The slow-burn fire sale of Mexico’s public assets could be about to end – or at least, that’s what has market analysts worried.
The earthquake that hit on September 19 made my whole apartment move from side to side, like a tiny old ship caught on reckless waves. I live in the old part of central Puebla, just 51 kilometres from the epicentre.
After the quake, I watched as crowds gathered in the middle of the street — normally a busy fish and vegetable market. Children were crying, people were a bit shaken, but they seemed okay. The next morning, I walked around the city, observing the large cracks and broken corners on some of the most historic and beautiful buildings.
Donald Trump’s immigration policies — and the marching orders he has given to Immigration Customs and Enforcement (ICE) — are destroying lives. When this hits home, it gets very real, very quickly.
It is a reality that recently smacked the members of the elite Bethesda Soccer Club right between the eyes: Their teammate and friend Lizandro Claros Saravia was detained by ICE, along with his older brother Diego. Both were then deported.
At the same time as President Enrique Pena Nieto deports undocumented migrants trying to enter or pass through Mexico, his own party, the Institutional Revolutionary Party (PRI), is under-paying migrants and refugees in its T-shirt factory.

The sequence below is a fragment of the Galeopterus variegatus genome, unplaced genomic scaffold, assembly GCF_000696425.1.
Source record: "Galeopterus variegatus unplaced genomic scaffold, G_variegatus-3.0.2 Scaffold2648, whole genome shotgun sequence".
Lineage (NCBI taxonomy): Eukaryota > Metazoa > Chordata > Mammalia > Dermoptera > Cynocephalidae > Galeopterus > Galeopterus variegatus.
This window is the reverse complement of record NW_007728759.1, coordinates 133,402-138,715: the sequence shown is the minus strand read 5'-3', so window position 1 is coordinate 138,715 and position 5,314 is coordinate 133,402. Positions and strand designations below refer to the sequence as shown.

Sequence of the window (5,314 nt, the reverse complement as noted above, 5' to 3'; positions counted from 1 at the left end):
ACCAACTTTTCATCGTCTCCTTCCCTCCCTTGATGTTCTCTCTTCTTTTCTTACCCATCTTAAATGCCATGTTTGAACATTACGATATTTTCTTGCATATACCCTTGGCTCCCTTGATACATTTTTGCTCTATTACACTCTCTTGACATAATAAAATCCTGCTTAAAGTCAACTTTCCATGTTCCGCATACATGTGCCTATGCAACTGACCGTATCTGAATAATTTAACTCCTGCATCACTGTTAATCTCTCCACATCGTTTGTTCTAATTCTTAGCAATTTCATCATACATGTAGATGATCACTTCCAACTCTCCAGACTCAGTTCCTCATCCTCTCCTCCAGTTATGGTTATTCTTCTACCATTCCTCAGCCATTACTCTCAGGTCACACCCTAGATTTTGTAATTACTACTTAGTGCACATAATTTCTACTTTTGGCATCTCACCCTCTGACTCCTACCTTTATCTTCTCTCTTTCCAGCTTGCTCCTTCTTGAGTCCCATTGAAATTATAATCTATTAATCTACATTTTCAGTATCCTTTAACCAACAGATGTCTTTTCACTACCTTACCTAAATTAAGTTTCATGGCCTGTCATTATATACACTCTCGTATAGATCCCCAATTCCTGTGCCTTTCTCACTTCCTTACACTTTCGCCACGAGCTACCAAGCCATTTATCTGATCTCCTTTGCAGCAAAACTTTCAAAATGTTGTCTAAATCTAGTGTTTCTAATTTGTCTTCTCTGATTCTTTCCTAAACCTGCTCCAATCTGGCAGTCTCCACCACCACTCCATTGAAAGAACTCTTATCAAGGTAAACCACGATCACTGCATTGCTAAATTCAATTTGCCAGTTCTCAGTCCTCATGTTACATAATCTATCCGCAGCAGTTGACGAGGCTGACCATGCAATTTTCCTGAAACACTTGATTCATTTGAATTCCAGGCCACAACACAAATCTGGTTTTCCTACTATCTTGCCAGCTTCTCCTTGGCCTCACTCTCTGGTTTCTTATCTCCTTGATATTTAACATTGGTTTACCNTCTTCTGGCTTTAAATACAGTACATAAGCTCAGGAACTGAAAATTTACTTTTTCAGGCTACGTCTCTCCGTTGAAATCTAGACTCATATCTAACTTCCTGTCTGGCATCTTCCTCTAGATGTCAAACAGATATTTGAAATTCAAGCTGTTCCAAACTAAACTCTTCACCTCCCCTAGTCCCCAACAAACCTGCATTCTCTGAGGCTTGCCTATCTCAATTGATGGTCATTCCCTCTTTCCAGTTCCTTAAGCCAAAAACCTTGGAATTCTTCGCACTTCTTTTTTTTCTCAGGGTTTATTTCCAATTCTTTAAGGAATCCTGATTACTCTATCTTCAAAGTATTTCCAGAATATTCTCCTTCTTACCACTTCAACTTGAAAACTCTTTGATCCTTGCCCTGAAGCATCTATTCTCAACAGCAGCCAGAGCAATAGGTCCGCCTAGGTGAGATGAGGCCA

Mexico’s Zapatista Army of National Liberation (EZLN) has announced it will begin selling organic coffee from Chiapas to help migrants persecuted by US President Donald Trump.
Working alongside allied international distributors, the EZLN will use coffee sale funds to provide financial assistance to US deportees in Mexico. They will also use funds to support pro-immigrant resistance groups around the world protesting anti-immigrant governments.
Much has been made of US President Donald Trump’s potential impact on Mexico, but one critical story has been largely ignored in the Western media.
Coverage of Mexico in the Trump era has been dominated by speculation over the fate of the stumbling Mexican peso, the possibility of the North America Free Trade Agreement (NAFTA) collapsing and, of course, the wall.
Meanwhile, a seismic shift is quietly taking place in Mexican politics: the right wing is the weakest it has been in generations, while the left is seeing a historic resurgence.
Tens of thousands of Mexicans protested in more than 20 cities on February 12 against US President Donald Trump. Marchers hit back at Trump’s anti-Mexican rhetoric and his depictions of them as “rapists” and “criminals”, demanding “the respecting of Mexico”.
“Mexico must be respected, Mr Trump,” said a giant banner carried by protesters in Mexico City, who waved a sea of red, white and green Mexican flags as they marched down the capital’s main avenue.
New Year’s Day is usually a moment of peace in the chaos of Mexico City — but not this year. For Mexicans, 2017 began with nationwide protests against the government’s plans to deregulate petrol prices, a move opponents say will hurt everyone from the poor to middle class.
Since January 1, protests have only continued to spread, with almost daily demonstrations in nearly every large city. Major highways have also been blockaded by furious transport workers, who say they can’t keep up with rising prices at the bowser.